A brief overview of the Sierra Nevada Adaptive Management Project.
May 16 2016: Welcome to our archived SNAMP website. Content here is from the SNAMP project that ran from 2005-2015. All documents created during the SNAMP project are found here, but we will take no new input.
Key SNAMP Documents:
- Science Team Statement of Neutrality
- Statement of Neutrality Questions and Answers
- Memorandum of Understanding
- SNAMP Workplan
- Summary of Key Agreements
SNAMP In A Nutshell: How do forest vegetation treatments to prevent wildfire affect fire risk, wildlife, forest health and water? Millions of acres of Sierra Nevada forest are endangered by wildfire. The USDA National Forest Service's 2004 Sierra Nevada Forest Plan Amendment calls for managing the forest using the best information available to protect forests and homes. Vegetation management treatments are planned or being conducted in several places in the Sierra Nevada where fire risk is high. A team of university scientists has agreed to act as an independent third party, researching the effects of vegetation management treatments in two areas in the Sierra Nevada. Results will be used to improve forest management in the future.
SNAMP in More Detail: The Sierra Nevada Adaptive Management Project has been formed to develop, implement and test Adaptive Management processes through testing the efficacy of Strategically Placed Landscape Treatments (SPLATs) across four response variables, including
- public participation
- wildlife, focusing on the Pacific Fisher and the California Spotted Owl
- fire/forest health
Each of these groups has an associated research team, and all are supported by a spatial team. The SNAMP is made up of researchers from the University of California, the University of Minnesota, the U.S. Forest Service (USFS), the California Resources Agency, the U.S. Fish and Wildlife Service, and the Public. The Science Team is working with the agencies to develop an adaptive management and research program consistent with the Sierra Nevada Forest Plan Amendment. The USFS is responsible for the treatments; and the Science Team researchers will function as an independent third party, and will implement methodologies that focus on the specific response variables to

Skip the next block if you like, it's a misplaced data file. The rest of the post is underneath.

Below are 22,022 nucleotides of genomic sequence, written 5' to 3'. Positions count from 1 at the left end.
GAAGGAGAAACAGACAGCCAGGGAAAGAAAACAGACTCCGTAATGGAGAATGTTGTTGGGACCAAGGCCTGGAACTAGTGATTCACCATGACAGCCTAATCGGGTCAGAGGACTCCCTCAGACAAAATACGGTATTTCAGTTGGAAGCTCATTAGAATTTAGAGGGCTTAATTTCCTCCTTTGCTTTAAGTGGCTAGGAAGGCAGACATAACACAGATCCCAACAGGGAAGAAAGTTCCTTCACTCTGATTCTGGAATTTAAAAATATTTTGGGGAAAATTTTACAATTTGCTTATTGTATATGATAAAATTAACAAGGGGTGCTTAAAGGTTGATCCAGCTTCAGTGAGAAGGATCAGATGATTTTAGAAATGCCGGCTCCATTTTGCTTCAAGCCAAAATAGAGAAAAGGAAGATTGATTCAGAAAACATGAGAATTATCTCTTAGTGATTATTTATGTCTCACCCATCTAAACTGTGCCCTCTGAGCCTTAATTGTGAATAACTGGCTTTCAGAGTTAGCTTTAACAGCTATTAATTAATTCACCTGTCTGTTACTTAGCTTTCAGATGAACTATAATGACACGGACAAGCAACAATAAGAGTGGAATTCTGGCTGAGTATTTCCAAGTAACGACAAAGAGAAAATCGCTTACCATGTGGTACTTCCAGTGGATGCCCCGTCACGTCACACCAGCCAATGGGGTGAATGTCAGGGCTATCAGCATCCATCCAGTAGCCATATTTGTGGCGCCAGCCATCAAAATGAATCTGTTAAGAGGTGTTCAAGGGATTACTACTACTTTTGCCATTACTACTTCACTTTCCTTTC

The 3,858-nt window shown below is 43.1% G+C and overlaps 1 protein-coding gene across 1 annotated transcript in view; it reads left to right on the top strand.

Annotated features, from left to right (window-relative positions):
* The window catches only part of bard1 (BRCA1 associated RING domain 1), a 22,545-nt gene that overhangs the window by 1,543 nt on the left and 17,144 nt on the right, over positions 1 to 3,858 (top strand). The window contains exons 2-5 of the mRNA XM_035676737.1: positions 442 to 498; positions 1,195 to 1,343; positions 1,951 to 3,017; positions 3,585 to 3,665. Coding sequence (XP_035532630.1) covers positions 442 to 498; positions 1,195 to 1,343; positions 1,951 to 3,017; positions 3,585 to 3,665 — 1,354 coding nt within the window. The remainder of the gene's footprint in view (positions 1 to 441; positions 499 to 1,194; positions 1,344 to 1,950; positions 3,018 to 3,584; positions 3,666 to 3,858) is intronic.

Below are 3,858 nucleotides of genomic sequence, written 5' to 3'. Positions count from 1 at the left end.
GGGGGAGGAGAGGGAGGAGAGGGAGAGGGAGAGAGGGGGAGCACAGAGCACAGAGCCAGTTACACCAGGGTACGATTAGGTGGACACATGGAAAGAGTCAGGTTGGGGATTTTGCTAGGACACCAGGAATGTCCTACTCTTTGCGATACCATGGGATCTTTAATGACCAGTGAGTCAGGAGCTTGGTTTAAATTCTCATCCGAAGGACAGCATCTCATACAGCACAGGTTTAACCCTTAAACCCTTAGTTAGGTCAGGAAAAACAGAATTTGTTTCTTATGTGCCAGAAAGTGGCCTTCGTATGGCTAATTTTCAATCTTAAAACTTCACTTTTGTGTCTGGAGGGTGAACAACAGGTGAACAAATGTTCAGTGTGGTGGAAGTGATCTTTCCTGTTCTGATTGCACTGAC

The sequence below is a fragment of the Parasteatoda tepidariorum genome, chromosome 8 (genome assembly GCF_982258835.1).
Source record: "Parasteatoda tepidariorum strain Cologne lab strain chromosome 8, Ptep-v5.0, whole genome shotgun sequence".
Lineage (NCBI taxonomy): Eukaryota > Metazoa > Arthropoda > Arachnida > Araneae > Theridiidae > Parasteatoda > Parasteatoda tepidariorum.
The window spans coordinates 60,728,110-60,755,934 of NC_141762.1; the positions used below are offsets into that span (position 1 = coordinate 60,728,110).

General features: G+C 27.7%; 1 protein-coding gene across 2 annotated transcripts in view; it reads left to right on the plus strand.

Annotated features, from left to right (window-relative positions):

- make predictions
- analyze response variables and results
- provide feedback to the USFS
- support public interaction and participation.
This website: The purpose of this website is to share documents and information related to the Sierra Nevada Adaptive Management Project. In January 2006 the site went live, and now you are able to read about our workplan development, see our meeting presentations, and post comments about SNAMP topics at this site.
Data sharing website: We have also created a SNAMP data sharing website where you can download publicly available data from the SNAMP project. The data sharing site can be found at: https://snamp.ucmerced.edu. To learn about what data can be shared on this website, please see the SNAMP data sharing agreement.
The University Science Team is made of representatives from UC Berkeley, UC Merced, University of California Cooperative Extension, and the University of Minnesota. Our member list is posted here.
The MOU Partners (Memorandum of Understanding) are a group of agency representatives from US Forest Service Regional Offices, National Forests, and Pacific Southwest Research Station (PSW); USDI Fish and Wildlife Service; CA Dept. of Fish and Game; CA Resources Agency; Dept of Water Resources; and CalFire. The MOUP org chart is posted here.